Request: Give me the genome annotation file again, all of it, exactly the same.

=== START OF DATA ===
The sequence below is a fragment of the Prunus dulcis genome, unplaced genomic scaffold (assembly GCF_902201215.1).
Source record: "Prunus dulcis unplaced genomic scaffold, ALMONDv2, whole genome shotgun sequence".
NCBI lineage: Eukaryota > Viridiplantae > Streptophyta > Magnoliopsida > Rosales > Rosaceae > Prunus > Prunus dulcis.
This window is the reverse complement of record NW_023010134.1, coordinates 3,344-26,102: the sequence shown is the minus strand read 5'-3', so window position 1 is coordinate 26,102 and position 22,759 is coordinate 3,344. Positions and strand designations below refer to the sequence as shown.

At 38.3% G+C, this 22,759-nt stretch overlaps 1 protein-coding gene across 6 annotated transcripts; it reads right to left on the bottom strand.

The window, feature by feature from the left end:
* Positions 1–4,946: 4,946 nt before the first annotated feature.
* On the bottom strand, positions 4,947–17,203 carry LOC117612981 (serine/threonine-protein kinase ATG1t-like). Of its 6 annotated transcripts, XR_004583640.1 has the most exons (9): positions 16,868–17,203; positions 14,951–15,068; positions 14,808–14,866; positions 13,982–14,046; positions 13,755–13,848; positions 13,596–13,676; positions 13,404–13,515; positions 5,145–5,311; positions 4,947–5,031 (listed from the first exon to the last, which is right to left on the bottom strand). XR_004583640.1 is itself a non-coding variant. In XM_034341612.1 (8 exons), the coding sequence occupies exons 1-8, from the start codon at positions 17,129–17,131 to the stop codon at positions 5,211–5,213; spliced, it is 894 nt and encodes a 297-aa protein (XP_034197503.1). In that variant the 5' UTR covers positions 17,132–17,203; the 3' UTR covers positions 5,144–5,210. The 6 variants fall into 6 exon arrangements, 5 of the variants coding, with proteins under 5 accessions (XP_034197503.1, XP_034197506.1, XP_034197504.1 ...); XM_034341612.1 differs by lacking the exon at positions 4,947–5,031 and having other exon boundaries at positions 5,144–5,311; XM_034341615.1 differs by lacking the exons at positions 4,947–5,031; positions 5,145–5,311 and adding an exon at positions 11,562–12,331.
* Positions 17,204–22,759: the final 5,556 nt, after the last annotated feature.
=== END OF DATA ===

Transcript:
The sequence below is a fragment of the Prunus dulcis genome, unplaced genomic scaffold (assembly GCF_902201215.1).
Source record: "Prunus dulcis unplaced genomic scaffold, ALMONDv2, whole genome shotgun sequence".
NCBI lineage: Eukaryota > Viridiplantae > Streptophyta > Magnoliopsida > Rosales > Rosaceae > Prunus > Prunus dulcis.
This window is the reverse complement of record NW_023010134.1, coordinates 3,344-26,102: the sequence shown is the minus strand read 5'-3', so window position 1 is coordinate 26,102 and position 22,759 is coordinate 3,344. Positions and strand designations below refer to the sequence as shown.

At 38.3% G+C, this 22,759-nt stretch overlaps 1 protein-coding gene across 6 annotated transcripts; it reads right to left on the bottom strand.

The window, feature by feature from the left end:
* Positions 1–4,946: 4,946 nt before the first annotated feature.
* On the bottom strand, positions 4,947–17,203 carry LOC117612981 (serine/threonine-protein kinase ATG1t-like). Of its 6 annotated transcripts, XR_004583640.1 has the most exons (9): positions 16,868–17,203; positions 14,951–15,068; positions 14,808–14,866; positions 13,982–14,046; positions 13,755–13,848; positions 13,596–13,676; positions 13,404–13,515; positions 5,145–5,311; positions 4,947–5,031 (listed from the first exon to the last, which is right to left on the bottom strand). XR_004583640.1 is itself a non-coding variant. In XM_034341612.1 (8 exons), the coding sequence occupies exons 1-8, from the start codon at positions 17,129–17,131 to the stop codon at positions 5,211–5,213; spliced, it is 894 nt and encodes a 297-aa protein (XP_034197503.1). In that variant the 5' UTR covers positions 17,132–17,203; the 3' UTR covers positions 5,144–5,210. The 6 variants fall into 6 exon arrangements, 5 of the variants coding, with proteins under 5 accessions (XP_034197503.1, XP_034197506.1, XP_034197504.1 ...); XM_034341612.1 differs by lacking the exon at positions 4,947–5,031 and having other exon boundaries at positions 5,144–5,311; XM_034341615.1 differs by lacking the exons at positions 4,947–5,031; positions 5,145–5,311 and adding an exon at positions 11,562–12,331.
* Positions 17,204–22,759: the final 5,556 nt, after the last annotated feature.